Now bath buns sometimes called bath cakes …is usually sweetened quite a bit and has caraway for flavoring, or did have caraway for flavoring. Today they’re usually made with sultanas, or raisins or currants or other fruit.
While the buns were baking, Miller spoke about how the time of breakfast was indicative of class during this time. The later the meal, the more wealthy the residents were, a finer point that was made by Austen in her renowned 1813 novel Pride and Prejudice.
Jane Austen is telling us something about the societal station of Mr. Bingley’s house guests who are all from London …she does this by letting you know that they are having breakfast 2 hours or so later. …See it was common knowledge that the well-to-do ladies and gentlemen of London ate breakfast much later than the middle classes, especially those who lived outside the city middle class families like the Bennetts.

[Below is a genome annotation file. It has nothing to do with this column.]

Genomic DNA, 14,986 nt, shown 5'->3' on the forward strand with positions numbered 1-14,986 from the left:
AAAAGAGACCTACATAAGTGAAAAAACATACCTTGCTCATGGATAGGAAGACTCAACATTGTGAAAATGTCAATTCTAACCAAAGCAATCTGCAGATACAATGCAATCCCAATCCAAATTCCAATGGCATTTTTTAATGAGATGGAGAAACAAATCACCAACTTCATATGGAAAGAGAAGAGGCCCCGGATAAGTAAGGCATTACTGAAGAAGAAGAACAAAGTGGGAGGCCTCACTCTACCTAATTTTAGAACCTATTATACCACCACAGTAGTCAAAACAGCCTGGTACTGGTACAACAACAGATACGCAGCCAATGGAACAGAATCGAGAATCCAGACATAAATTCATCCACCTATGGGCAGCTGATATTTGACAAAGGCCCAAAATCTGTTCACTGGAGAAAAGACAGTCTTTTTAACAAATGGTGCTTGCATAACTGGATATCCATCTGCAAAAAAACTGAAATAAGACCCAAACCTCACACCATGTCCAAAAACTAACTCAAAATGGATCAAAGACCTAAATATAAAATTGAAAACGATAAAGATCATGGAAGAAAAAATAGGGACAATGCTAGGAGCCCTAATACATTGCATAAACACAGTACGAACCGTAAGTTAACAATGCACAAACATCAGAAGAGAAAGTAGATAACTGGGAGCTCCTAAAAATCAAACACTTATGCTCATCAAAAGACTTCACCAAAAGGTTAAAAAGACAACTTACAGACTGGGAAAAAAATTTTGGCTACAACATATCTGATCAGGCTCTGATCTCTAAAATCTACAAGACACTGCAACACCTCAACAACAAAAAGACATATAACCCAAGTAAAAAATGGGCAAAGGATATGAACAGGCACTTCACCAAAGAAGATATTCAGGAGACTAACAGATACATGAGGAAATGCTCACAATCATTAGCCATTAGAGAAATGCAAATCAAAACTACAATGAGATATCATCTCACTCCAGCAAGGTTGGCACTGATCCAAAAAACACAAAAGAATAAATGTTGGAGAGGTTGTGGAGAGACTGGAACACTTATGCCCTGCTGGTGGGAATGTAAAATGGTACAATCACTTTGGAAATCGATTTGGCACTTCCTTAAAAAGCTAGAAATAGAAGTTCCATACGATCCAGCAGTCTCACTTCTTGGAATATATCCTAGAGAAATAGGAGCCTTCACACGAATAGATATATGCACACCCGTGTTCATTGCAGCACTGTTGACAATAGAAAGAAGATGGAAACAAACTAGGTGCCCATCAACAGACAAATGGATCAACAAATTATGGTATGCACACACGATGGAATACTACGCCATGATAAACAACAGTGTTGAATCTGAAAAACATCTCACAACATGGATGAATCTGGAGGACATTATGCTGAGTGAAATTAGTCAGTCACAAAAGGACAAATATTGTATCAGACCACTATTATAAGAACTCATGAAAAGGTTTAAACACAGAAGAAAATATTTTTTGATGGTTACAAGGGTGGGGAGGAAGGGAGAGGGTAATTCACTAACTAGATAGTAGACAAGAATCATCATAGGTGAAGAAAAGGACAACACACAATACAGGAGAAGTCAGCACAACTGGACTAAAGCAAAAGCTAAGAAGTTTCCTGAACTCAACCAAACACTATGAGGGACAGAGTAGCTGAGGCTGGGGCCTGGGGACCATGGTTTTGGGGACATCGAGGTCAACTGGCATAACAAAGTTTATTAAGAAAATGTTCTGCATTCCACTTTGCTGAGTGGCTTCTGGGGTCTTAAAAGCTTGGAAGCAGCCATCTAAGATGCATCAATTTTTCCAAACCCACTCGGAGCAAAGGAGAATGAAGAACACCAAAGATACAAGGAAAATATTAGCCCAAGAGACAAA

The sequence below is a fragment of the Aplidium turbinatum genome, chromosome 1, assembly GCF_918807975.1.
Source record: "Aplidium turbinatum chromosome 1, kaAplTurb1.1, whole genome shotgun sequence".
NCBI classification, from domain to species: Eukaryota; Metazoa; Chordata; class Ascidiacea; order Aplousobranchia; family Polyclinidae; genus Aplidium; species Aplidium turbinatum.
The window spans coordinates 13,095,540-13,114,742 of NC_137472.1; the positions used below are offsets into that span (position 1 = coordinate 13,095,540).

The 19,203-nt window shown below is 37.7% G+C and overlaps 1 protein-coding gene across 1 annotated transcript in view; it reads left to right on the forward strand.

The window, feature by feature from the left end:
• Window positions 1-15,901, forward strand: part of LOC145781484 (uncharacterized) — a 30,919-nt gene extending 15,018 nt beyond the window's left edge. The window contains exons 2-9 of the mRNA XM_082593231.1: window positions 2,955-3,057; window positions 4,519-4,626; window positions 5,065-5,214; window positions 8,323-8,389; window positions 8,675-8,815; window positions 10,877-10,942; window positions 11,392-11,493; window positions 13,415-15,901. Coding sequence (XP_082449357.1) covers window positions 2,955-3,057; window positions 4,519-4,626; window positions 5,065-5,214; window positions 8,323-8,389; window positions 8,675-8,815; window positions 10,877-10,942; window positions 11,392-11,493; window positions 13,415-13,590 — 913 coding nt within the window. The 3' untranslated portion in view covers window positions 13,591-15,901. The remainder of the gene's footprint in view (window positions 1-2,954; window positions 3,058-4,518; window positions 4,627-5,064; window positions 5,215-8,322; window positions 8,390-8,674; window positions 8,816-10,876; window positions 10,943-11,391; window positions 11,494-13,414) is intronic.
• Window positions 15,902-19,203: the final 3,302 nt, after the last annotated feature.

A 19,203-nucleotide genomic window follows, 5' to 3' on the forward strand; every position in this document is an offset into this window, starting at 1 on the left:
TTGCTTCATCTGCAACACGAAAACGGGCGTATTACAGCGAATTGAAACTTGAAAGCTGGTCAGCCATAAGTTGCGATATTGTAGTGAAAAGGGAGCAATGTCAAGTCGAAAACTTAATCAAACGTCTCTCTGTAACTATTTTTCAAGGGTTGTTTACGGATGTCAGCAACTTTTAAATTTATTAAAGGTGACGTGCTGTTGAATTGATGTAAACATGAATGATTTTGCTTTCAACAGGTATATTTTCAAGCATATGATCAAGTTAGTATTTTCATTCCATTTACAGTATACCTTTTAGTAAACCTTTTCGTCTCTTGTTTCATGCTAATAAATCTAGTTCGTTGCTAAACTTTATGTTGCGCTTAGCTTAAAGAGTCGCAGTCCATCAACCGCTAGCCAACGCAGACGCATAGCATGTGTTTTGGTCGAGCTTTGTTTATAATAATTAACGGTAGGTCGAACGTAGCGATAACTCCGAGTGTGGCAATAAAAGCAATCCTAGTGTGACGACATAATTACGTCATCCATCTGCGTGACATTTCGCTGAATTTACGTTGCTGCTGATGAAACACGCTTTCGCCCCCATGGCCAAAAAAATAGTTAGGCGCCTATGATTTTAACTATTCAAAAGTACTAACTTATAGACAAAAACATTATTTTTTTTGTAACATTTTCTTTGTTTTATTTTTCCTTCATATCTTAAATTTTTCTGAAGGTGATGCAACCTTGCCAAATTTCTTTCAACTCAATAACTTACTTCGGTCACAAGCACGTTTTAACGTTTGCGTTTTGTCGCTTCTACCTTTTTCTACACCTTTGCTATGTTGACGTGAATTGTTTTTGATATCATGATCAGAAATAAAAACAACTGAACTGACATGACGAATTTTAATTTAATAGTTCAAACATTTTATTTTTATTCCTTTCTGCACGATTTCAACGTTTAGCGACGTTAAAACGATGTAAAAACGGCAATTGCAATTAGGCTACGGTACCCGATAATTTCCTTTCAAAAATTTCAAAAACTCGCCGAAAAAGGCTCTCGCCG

While the time of breakfast had wide social ramifications back then, it doesn’t really matter that much in modern times.
Now this is something that is completely lost on us now, we wouldn’t even make that connection or at least I didn’t and I’ve read this book many, many times but when the book was published in 1813, the people reading would have made that connection.
The buns, however, seem timeless.
The texture is really nice. I do think that one of these one of these will fill me up pretty good. So Jane Austen saying that she was going to fill up on bath buns makes sense. What I really like is they’re sweet, but they’re not super sweet. It’s not like a dessert. It’s very lightly sweet, but the caraway, that flavor can be easily overpowering and it’s not. It’s there, it’s present but it’s not overpowering. It’s delicious.